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Hula Dancers In Culture

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Hula Dancers In Hawaiian Culture

Whenever people hear the words “hula dancers,” they of course think of pretty Hawaiian girls in grass skirts and coconut shell bikinis, gracefully twisting their bodies to instruments such as the guitar or the ukulele. While this is probably loyal to the version of hula we have today, what people don’t know is that it actually has a rich background in Hawaiian culture. Officially, the current definition of the hula would basically a Hawaiian dance form accompanied by chant or song. But to Hawaiians, it is so much more than that.

hula dancers

The traditional kind of Hula that was being performed before Western civilization influence was called the Kahiko, and was developed by the Polynesian people that first inhabited Hawaii. The chant or song that acts as the accompaniment to the Hula dancers is called the mele. There are numerous myths and legends as to the creation of the hula, but essentially is it used as a form of tribute to the goddesses Laka and Pele.

Upon the arrival of protestant missionaries in Hawaii at around 1820, the Hula was labelled as the “heathen dance,” and was publicly banned. It wasn’t until 1874, when King David Kalakaua came to reign over Hawaii, that Hula dancers were once again welcomed publicly. The new form of the Hula was a combination of poetry as chanted vocal performance, dance movements, and costumes, and was called the Hula Ku ‘i, meaning to “combine the old and the new.”

Throughout the years, the Hula has seen drastic changes. Because of the height of tourism in Hawaii as it rose to becoming one of the most sought after vacation spots, Hula is done today largely for entertainment reasons. It was the onset of large scale hula shows in the 20th century that started this, namely shows like the Kodak Hula Show. Hula Dancers themselves have become quite an icon, being staples in any Hollywood movies that have Hawaiian scenery. They have also become symbols for sensuality and grace, because of the nature of the dance and its utilization of provocative parts of the body.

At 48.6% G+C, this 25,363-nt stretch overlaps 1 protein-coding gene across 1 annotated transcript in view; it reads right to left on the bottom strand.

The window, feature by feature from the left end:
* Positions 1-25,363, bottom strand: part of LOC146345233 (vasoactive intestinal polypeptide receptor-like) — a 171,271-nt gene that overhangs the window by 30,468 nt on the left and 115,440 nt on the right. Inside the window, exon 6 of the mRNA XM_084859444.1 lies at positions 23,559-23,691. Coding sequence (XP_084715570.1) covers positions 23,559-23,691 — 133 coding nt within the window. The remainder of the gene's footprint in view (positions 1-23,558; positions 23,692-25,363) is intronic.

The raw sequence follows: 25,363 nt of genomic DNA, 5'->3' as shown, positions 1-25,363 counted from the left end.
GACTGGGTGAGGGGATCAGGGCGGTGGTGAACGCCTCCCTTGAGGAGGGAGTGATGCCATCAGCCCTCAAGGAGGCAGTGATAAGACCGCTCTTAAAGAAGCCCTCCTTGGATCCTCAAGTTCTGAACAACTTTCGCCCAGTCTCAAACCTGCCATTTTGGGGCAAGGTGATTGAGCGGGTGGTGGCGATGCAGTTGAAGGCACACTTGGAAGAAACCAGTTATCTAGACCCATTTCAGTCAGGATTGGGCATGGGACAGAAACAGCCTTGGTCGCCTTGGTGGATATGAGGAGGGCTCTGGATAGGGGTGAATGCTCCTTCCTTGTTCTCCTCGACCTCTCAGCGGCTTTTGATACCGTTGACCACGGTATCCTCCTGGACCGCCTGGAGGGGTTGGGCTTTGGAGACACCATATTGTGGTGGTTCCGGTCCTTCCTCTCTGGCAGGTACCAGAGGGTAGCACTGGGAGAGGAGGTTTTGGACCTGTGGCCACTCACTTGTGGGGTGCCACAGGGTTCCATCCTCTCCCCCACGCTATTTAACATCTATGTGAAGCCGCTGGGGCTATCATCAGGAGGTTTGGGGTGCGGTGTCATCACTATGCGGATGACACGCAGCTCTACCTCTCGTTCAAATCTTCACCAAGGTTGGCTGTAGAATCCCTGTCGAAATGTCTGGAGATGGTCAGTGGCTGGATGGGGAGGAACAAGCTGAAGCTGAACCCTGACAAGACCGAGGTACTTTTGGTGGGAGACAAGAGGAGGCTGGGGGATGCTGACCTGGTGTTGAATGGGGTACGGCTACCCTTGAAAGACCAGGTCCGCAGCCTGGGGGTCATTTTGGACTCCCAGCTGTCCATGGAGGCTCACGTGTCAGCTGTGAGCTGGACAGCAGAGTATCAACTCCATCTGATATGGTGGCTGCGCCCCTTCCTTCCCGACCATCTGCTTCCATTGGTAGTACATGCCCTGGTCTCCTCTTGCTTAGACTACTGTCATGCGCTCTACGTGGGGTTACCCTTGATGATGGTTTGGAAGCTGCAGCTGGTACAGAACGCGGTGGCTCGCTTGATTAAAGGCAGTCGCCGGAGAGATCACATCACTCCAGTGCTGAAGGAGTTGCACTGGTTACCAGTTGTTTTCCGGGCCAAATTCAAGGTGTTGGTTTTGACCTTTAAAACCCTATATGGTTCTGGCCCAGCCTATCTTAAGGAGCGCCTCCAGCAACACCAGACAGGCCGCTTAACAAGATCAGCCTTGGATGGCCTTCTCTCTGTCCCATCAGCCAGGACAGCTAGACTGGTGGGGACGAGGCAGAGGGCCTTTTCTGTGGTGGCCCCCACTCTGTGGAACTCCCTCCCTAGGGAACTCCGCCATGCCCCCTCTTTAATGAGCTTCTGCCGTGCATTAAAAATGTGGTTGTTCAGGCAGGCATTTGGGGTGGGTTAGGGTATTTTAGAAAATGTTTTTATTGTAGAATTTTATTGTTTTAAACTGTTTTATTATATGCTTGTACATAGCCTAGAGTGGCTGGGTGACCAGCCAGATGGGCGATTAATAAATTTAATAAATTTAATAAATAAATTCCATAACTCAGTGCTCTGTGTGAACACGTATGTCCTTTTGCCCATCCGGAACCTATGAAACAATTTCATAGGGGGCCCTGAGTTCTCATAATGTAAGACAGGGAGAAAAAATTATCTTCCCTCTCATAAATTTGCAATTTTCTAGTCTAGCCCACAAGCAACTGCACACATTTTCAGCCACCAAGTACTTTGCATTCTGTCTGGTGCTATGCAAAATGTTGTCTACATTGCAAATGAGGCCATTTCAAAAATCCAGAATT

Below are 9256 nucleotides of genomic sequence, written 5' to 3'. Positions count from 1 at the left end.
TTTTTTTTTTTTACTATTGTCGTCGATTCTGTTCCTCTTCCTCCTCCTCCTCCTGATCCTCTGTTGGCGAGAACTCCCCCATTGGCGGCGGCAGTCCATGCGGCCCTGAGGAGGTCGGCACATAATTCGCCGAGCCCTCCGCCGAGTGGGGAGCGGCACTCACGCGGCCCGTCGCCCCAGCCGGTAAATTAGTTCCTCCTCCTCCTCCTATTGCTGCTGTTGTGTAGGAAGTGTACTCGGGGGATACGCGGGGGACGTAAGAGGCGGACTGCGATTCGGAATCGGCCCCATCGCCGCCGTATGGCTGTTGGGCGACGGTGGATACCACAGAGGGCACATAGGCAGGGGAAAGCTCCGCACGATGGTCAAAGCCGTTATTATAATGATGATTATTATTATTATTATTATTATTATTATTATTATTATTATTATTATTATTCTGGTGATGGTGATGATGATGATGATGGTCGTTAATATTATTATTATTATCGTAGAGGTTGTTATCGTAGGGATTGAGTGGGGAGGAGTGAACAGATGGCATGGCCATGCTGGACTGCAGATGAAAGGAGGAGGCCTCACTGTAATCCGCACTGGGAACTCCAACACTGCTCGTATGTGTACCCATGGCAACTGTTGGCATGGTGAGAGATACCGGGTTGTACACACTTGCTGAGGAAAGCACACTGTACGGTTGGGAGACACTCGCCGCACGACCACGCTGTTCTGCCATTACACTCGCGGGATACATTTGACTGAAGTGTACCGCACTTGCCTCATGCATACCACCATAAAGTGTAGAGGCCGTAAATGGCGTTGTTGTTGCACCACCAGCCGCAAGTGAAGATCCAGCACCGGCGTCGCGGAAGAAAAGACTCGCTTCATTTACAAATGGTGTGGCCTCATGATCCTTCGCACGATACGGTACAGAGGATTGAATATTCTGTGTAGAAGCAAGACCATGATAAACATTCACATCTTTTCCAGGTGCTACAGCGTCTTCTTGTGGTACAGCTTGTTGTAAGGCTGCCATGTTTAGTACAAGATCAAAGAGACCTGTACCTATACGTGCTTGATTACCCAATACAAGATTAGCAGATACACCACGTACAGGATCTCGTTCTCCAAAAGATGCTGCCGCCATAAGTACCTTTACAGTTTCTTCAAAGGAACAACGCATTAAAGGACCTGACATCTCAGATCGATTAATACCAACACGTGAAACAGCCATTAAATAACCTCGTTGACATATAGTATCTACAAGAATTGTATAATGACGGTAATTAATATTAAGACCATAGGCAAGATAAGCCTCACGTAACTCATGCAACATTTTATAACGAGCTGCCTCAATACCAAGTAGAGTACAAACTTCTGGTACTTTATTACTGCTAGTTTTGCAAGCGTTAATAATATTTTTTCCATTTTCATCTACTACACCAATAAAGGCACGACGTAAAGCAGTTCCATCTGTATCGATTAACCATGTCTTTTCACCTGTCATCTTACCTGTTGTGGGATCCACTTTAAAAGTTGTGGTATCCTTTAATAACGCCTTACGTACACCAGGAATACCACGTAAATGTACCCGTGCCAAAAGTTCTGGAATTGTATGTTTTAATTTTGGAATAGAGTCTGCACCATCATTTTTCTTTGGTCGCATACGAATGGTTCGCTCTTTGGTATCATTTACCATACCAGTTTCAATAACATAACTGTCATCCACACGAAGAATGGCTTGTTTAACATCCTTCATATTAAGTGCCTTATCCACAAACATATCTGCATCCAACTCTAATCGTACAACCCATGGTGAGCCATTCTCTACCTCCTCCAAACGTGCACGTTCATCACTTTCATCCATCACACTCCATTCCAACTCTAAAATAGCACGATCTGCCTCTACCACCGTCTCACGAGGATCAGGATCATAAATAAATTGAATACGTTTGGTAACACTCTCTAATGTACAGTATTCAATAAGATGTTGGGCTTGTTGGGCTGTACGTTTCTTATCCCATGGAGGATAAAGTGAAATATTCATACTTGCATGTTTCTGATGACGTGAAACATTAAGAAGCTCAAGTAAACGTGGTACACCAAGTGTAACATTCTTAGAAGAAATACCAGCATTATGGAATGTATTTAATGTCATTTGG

It’s safe to say that the Hula has truly hit the mainstream. These days, Hula lessons are readily available for everyone, and are being taught by authentic Hula dancers from Hawaii. But because of the sacred roots of the dance, the version that is being taught to tourists and Hula enthusiasts is the 20th century version of the dance, whilst the ancient, traditional version is being saved by small circles comprised of older practitioners. The old style is still used as a form of tribute to the goddesses, and is kept as a well kept secret of Hawaiian culture.

The Hula is the most popular feature of Hawaiian culture, and with good reason. The nature of the dance, chants and the music perfectly capture the Hawaiian beliefs and practices that respect their gods, and are in touch with their surroundings, their spirits, and with the higher beings that guide them and protect them in their everyday lives.   


by Hula Jack -

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